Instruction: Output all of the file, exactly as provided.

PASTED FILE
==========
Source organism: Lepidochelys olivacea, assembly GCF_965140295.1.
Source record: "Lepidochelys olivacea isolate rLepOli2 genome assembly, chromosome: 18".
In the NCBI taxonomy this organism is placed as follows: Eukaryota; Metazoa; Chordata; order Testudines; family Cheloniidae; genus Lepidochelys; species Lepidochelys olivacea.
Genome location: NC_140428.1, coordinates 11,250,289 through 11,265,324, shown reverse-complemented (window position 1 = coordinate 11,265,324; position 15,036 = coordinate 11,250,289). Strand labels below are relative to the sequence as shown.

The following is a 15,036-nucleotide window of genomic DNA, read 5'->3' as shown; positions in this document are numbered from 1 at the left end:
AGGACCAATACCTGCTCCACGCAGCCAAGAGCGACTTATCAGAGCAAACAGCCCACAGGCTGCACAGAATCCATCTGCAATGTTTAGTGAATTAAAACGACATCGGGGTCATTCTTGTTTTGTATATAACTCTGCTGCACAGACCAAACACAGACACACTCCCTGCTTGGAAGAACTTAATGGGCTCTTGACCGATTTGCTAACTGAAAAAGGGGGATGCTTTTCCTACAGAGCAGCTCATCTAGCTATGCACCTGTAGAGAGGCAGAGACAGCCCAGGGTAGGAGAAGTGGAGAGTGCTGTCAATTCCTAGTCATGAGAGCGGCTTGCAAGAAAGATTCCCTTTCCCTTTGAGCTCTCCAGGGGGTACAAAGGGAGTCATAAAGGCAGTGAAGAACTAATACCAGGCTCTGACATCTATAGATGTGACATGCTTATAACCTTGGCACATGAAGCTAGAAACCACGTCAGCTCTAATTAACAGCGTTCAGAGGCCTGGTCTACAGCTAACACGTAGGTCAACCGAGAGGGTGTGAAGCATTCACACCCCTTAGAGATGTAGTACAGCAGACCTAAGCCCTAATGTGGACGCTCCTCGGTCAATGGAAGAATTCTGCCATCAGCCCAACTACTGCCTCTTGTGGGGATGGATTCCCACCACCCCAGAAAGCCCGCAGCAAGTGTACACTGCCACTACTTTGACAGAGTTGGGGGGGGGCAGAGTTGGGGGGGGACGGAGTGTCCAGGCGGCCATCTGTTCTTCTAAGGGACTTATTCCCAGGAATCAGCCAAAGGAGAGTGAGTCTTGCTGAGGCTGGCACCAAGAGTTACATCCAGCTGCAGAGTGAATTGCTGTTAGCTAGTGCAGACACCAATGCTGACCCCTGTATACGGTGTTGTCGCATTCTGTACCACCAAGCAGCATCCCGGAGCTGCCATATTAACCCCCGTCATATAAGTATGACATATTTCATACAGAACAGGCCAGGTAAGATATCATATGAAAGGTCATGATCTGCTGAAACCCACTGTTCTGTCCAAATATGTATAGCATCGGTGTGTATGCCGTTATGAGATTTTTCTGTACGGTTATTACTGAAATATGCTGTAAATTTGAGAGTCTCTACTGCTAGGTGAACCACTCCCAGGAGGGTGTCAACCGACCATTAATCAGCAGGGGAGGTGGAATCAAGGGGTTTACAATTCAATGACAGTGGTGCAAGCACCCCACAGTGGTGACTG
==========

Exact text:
Source organism: Lepidochelys olivacea, assembly GCF_965140295.1.
Source record: "Lepidochelys olivacea isolate rLepOli2 genome assembly, chromosome: 18".
In the NCBI taxonomy this organism is placed as follows: Eukaryota; Metazoa; Chordata; order Testudines; family Cheloniidae; genus Lepidochelys; species Lepidochelys olivacea.
Genome location: NC_140428.1, coordinates 11,250,289 through 11,265,324, shown reverse-complemented (window position 1 = coordinate 11,265,324; position 15,036 = coordinate 11,250,289). Strand labels below are relative to the sequence as shown.

The following is a 15,036-nucleotide window of genomic DNA, read 5'->3' as shown; positions in this document are numbered from 1 at the left end:
AGGACCAATACCTGCTCCACGCAGCCAAGAGCGACTTATCAGAGCAAACAGCCCACAGGCTGCACAGAATCCATCTGCAATGTTTAGTGAATTAAAACGACATCGGGGTCATTCTTGTTTTGTATATAACTCTGCTGCACAGACCAAACACAGACACACTCCCTGCTTGGAAGAACTTAATGGGCTCTTGACCGATTTGCTAACTGAAAAAGGGGGATGCTTTTCCTACAGAGCAGCTCATCTAGCTATGCACCTGTAGAGAGGCAGAGACAGCCCAGGGTAGGAGAAGTGGAGAGTGCTGTCAATTCCTAGTCATGAGAGCGGCTTGCAAGAAAGATTCCCTTTCCCTTTGAGCTCTCCAGGGGGTACAAAGGGAGTCATAAAGGCAGTGAAGAACTAATACCAGGCTCTGACATCTATAGATGTGACATGCTTATAACCTTGGCACATGAAGCTAGAAACCACGTCAGCTCTAATTAACAGCGTTCAGAGGCCTGGTCTACAGCTAACACGTAGGTCAACCGAGAGGGTGTGAAGCATTCACACCCCTTAGAGATGTAGTACAGCAGACCTAAGCCCTAATGTGGACGCTCCTCGGTCAATGGAAGAATTCTGCCATCAGCCCAACTACTGCCTCTTGTGGGGATGGATTCCCACCACCCCAGAAAGCCCGCAGCAAGTGTACACTGCCACTACTTTGACAGAGTTGGGGGGGGGCAGAGTTGGGGGGGGACGGAGTGTCCAGGCGGCCATCTGTTCTTCTAAGGGACTTATTCCCAGGAATCAGCCAAAGGAGAGTGAGTCTTGCTGAGGCTGGCACCAAGAGTTACATCCAGCTGCAGAGTGAATTGCTGTTAGCTAGTGCAGACACCAATGCTGACCCCTGTATACGGTGTTGTCGCATTCTGTACCACCAAGCAGCATCCCGGAGCTGCCATATTAACCCCCGTCATATAAGTATGACATATTTCATACAGAACAGGCCAGGTAAGATATCATATGAAAGGTCATGATCTGCTGAAACCCACTGTTCTGTCCAAATATGTATAGCATCGGTGTGTATGCCGTTATGAGATTTTTCTGTACGGTTATTACTGAAATATGCTGTAAATTTGAGAGTCTCTACTGCTAGGTGAACCACTCCCAGGAGGGTGTCAACCGACCATTAATCAGCAGGGGAGGTGGAATCAAGGGGTTTACAATTCAATGACAGTGGTGCAAGCACCCCACAGTGGTGACTG